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1 Comment

Filed under Literature, Real Life

One response to “Teenage Hell

  1. Katelyn

    So this topic took me some time to sink in and gave me a few thoughts to ponder. I went to three different elementary schools, but I went to the same one from third to sixth grade. And not only that, the school had a thing called “communities” where the students in each class would stay together as they moved up each grade level. There were certainly both pros and cons to this, as it allowed the students to bond together but also made it difficult when a new student joined the class. There were a few kids in my class who were teased, nothing major to my knowledge but I still wonder if these incidents affected where these people are now. I remember I had a birthday party in fifth grade and my parents specifically told me I had to invite everyone in my class. I was a little nervous about this because there was a “nerdy” kid, as some would put it, who I was afraid to invite for fear of what others would think of me. I even had a friend tell me to just not give him an invitation and tell my parents I did. Well that didn’t sit well with me and I’m glad it didn’t; I gave him an invitation and he came to my party. I think it was a very good thing my parents instilled the quality of accepting everyone as they are, although it still isn’t easy when you’re trying to figure out how you fit in.

    Maybe another reason that quality was instilled in me was I remember my dad telling me a story once (a few times actually but I never had the heart to tell him I already heard it) about a girl he knew in school who had cerebral palsy and a bunch of the kids would tease or mimic the way she walked. Well my dad often carried her books and walked her to class. Although that does go back to your question about whether it’s worse to be consistently unfriendly to someone, or to be nice to someone and then reject them. I don’t know the answer to that, I just knew growing up that being nice just always seemed better than being mean.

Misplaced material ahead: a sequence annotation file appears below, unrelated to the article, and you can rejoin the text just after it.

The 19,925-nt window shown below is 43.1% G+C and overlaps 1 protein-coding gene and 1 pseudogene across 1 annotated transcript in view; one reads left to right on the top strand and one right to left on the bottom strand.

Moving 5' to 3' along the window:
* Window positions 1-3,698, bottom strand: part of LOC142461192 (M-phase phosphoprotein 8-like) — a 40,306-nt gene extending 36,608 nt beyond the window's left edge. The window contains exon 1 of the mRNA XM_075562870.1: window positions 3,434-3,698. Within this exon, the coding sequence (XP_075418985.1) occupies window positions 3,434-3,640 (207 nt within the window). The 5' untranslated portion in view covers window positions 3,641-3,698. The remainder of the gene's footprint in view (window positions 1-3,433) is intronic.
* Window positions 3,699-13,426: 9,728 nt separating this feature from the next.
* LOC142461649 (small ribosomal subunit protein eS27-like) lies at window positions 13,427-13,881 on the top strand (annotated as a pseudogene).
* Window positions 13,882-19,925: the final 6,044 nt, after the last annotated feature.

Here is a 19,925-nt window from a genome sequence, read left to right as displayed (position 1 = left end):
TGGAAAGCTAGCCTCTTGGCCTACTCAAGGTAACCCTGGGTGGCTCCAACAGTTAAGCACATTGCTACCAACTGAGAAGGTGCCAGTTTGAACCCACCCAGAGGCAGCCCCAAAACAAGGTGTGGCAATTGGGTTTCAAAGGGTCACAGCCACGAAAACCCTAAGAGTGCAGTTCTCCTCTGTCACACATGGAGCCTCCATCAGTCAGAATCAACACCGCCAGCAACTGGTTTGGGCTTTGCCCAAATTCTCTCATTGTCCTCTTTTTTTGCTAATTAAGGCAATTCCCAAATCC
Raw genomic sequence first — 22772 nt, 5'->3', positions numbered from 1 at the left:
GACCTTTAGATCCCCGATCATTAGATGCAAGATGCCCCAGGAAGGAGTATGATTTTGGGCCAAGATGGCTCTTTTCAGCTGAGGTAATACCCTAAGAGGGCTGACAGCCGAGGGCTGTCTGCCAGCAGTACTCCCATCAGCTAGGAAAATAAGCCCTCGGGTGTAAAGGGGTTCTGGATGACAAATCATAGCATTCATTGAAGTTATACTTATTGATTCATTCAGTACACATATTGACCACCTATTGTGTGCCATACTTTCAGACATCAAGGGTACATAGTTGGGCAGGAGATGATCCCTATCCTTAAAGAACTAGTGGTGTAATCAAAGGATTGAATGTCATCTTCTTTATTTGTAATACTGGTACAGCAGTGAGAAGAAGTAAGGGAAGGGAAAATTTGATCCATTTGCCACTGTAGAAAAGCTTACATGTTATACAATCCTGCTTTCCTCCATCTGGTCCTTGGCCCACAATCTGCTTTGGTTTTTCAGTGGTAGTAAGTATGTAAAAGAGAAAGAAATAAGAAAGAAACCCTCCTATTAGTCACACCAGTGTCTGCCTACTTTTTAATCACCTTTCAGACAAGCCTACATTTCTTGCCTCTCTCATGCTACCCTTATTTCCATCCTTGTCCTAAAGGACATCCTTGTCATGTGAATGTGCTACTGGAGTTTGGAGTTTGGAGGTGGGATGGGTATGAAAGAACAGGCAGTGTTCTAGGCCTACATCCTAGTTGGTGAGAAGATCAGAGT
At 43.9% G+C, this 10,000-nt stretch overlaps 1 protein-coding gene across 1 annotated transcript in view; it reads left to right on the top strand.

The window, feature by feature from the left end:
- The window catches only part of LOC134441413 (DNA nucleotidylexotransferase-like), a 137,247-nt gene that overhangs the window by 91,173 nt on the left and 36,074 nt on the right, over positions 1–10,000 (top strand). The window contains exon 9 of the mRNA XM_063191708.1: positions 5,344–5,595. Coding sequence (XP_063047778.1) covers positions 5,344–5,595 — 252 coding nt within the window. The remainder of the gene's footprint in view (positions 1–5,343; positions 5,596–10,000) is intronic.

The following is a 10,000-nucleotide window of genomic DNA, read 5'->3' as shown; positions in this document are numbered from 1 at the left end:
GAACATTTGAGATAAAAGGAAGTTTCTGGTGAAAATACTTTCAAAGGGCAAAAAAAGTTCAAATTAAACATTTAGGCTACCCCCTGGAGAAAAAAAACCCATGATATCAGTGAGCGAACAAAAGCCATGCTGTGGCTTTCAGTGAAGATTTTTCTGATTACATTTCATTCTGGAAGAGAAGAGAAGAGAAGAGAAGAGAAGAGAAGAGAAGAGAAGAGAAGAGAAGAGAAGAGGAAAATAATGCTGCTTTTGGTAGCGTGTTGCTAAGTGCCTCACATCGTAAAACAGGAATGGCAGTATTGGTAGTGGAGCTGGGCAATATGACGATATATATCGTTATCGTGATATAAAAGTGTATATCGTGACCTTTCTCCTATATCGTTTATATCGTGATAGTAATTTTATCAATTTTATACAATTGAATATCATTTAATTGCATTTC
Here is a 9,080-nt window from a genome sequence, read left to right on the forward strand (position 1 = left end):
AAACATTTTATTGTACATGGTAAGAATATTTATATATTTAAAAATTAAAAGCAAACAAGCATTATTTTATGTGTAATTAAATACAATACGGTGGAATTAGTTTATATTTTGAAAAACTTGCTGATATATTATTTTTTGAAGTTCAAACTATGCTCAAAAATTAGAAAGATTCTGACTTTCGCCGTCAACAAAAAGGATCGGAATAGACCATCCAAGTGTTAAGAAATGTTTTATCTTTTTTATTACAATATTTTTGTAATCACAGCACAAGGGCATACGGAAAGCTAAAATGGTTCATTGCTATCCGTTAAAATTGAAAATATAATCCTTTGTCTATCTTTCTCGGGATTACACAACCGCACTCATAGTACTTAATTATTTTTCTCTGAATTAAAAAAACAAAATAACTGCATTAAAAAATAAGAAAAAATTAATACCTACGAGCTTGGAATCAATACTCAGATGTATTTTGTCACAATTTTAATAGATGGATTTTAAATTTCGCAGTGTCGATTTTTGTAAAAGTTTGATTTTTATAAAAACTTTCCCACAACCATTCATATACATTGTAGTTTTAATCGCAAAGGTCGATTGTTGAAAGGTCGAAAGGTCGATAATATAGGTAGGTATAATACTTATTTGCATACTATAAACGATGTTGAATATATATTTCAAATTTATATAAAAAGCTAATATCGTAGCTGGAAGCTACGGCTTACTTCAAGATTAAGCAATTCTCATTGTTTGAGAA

I don’t remember too much bullying in junior high (you’ll be glad to know my junior high was actually called a junior high) and high school, although I pretty much kept to myself and a few friends so I’m not sure I would have noticed. But while being a teenager was never easy, I was very fortunate to have gotten through relatively unscathed. But I know a lot of others didn’t, and it breaks my heart that so many young people often feel there is no way out. So I would like to second your message to younger kids who are being bullied that is does get better. Doesn’t mean it will be any easier now, but never ever let go of the hope the future holds for you. Not to be too cheesy by quoting a tv show, but there was an episode of Private Practice on last week about a kid being bullied who tried to kill himself, and the line that stuck with me went something like, “Somehow when you’re not looking things change. If you hang around it gets good, but you don’t get to see that if you’re not here.”

    So I didn’t intend to write that much but I guess your blog inspired me.